Margot Samel is pleased to announce Dovetail, Sarah Margnetti’s first US solo exhibition.
Sarah Margnetti blends the body with architectural elements in comic hybridizations that unsettle notions of gender, sexuality, and domesticity. Her figures move seamlessly through surfaces and change their shape, only revealing themselves in fragmented parts that are depicted in stylistic contrast to meticulously wrought trompe l’oeil’ architectural materials. Shifting intuitively between medium and scale, Margnetti creates murals, textiles, furniture, and architectural interventions that display an array of technical and performative modes while thinning the divide between interiority and exteriority.
The emphatic contrast between her emerging corporeal lineations and the uniformity of the settings they inhabit, invite mixed feelings of uneasiness and curious attraction. They also elicit a recognition of the tension between inward and outward appearances and experiences, such as the mirrored silhouette in But the fly where the marble pattern of a figure folds into itself obfuscating the figure’s face. Having earned degrees in both visual arts (at the Écolecantonale d’art of Lausanne and Geneva University of Art and Design where she earned her master’s degree) and the Institut Van der Kelen-Logelain in Brussels where she completed an intensive program in decorative arts, Margnetti’s technical repertoire is often a point of departure in her work, influencing how she composes and layers elements into an integrated ensemble. That Margnetti enjoys the rigorous process of emulating diverse materials is apparent in the inspiration she finds in their details. Material punctuation divides and unites bodily forms, and makes them cohesive. Her figures are also typically depicted in yellow ochre, a color that adds to their cartoonish appearance, as well as corresponding to the warm tones of the wood, reeds, and bricks, giving these materials added subjectivity.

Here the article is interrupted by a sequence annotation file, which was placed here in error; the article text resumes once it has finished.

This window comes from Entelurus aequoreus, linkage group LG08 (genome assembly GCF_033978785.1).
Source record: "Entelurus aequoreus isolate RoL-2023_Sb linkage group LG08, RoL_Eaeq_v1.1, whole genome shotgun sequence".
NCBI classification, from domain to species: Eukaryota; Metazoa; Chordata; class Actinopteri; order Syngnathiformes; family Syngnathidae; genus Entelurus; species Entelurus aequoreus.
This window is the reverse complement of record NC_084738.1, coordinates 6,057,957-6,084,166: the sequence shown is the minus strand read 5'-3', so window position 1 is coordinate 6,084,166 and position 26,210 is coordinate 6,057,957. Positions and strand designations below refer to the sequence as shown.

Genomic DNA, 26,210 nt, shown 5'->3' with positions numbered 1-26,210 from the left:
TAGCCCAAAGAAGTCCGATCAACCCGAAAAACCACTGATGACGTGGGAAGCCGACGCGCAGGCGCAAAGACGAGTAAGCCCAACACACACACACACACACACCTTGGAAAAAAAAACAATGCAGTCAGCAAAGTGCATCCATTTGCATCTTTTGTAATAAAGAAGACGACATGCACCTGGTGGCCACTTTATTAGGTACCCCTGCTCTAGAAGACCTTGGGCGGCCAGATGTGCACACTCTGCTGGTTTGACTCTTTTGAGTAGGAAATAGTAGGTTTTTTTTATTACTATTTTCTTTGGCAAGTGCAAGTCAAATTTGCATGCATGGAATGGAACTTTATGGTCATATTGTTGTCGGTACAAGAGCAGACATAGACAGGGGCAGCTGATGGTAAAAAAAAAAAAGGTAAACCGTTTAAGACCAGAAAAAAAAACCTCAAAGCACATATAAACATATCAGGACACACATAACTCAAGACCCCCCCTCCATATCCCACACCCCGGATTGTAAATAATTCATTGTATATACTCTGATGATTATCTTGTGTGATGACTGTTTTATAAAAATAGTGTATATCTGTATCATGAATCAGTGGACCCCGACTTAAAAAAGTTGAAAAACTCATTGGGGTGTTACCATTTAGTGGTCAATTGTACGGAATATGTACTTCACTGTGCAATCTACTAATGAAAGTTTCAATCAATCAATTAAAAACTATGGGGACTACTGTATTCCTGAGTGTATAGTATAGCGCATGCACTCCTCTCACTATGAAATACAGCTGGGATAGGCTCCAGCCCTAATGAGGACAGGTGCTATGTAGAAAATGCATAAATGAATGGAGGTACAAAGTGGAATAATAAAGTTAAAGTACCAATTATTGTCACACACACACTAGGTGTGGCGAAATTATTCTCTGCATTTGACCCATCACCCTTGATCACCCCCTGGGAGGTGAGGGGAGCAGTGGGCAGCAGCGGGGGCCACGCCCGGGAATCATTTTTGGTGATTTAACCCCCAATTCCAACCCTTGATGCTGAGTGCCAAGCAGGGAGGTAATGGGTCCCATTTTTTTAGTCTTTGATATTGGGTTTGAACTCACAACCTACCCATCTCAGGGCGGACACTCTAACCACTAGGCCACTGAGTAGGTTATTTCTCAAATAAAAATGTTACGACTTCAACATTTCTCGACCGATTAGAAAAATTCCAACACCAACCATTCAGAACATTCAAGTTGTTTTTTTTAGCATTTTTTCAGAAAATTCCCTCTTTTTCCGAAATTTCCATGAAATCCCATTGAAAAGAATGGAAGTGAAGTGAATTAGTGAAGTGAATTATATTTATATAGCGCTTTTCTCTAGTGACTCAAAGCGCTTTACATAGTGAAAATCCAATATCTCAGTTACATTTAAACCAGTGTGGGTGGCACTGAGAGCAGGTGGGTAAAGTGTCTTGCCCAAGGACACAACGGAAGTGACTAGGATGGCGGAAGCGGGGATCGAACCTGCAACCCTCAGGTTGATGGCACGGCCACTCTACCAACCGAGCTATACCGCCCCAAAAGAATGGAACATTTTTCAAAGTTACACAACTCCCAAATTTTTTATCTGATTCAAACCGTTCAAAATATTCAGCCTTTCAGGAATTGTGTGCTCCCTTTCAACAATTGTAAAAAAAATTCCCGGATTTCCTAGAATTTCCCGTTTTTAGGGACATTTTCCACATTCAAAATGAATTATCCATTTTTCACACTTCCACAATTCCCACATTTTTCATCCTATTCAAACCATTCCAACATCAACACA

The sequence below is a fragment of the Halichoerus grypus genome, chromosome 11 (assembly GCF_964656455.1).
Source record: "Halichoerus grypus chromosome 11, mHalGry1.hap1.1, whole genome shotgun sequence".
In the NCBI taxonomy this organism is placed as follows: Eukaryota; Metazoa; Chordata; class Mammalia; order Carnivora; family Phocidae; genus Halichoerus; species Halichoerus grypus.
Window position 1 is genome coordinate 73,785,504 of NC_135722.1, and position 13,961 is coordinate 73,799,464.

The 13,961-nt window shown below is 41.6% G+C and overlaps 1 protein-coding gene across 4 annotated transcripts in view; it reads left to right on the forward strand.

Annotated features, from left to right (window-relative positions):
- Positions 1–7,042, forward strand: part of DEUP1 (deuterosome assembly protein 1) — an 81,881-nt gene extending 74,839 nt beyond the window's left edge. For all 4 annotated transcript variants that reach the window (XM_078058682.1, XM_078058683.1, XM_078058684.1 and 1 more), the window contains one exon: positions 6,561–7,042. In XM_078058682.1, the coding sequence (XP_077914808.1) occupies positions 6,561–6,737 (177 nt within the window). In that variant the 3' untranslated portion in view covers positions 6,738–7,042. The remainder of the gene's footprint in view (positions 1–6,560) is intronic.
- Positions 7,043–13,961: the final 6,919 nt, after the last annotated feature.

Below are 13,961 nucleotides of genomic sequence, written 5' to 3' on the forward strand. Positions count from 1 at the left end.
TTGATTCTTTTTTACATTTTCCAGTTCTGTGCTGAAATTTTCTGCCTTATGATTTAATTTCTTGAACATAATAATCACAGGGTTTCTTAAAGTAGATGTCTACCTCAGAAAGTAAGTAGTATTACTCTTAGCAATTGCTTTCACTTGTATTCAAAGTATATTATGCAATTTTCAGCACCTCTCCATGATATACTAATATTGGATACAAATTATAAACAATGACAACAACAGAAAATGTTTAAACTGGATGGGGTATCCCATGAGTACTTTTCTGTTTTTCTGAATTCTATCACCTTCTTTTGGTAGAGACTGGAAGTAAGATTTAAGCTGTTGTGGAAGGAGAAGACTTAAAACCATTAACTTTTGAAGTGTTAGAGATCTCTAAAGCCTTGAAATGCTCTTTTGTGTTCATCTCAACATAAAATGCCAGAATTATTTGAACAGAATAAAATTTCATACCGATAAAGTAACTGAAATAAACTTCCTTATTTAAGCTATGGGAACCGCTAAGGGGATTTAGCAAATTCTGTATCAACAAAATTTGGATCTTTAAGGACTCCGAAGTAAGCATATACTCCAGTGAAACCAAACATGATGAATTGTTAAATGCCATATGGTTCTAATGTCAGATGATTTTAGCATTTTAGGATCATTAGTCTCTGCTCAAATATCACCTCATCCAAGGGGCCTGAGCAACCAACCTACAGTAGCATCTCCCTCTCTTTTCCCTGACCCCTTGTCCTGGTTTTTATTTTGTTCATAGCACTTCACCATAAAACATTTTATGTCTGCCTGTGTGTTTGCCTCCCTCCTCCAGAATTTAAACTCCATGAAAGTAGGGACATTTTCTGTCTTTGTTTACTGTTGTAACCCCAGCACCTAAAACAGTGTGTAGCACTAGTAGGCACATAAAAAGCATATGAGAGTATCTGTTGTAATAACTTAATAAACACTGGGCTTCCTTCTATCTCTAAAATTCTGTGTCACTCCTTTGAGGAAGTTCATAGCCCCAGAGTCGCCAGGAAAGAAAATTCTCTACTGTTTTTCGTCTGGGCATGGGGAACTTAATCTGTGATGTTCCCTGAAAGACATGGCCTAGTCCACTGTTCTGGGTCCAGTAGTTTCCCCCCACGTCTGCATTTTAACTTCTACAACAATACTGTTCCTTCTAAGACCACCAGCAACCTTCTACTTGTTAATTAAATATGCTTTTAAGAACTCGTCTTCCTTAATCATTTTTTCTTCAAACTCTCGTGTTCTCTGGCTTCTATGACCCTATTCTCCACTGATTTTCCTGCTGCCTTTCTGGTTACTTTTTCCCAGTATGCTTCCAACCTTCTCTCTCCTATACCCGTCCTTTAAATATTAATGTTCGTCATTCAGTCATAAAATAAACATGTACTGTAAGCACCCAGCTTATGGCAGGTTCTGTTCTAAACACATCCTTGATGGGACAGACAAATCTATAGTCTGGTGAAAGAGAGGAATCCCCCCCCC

In Alone together hands support an eye, an ear, and a nose, piecing together a profile. Although this “face” is distilled into three individual features, it is indisputably a face. By not representing entire faces or figures, Margnetti’s subjects are afforded maximum freedom. They are unidentifiable and unknowable; they live and move unclothed, undeterred, staring straight back into the eyes of any would-be voyeur. On the other hand, the emptiness of her compositions also recalls the detachment and the invisibility of feminized labor. Margnetti’s figures provide support and structure to their environments, they are strong, their nails grow humorously and rebelliously long. Ears appear in the slightest curve, listening. Her uncanny paintings point to the creation of spaces for female selfhood that are not monopolized by surveillance or trends of idealized beauty. All the while, Margnetti preserves a sense of playfulness, having fun with the strange shapes we are born into.
Sarah Margnetti in conversation with Chloe Stagaman for the Brooklyn Rail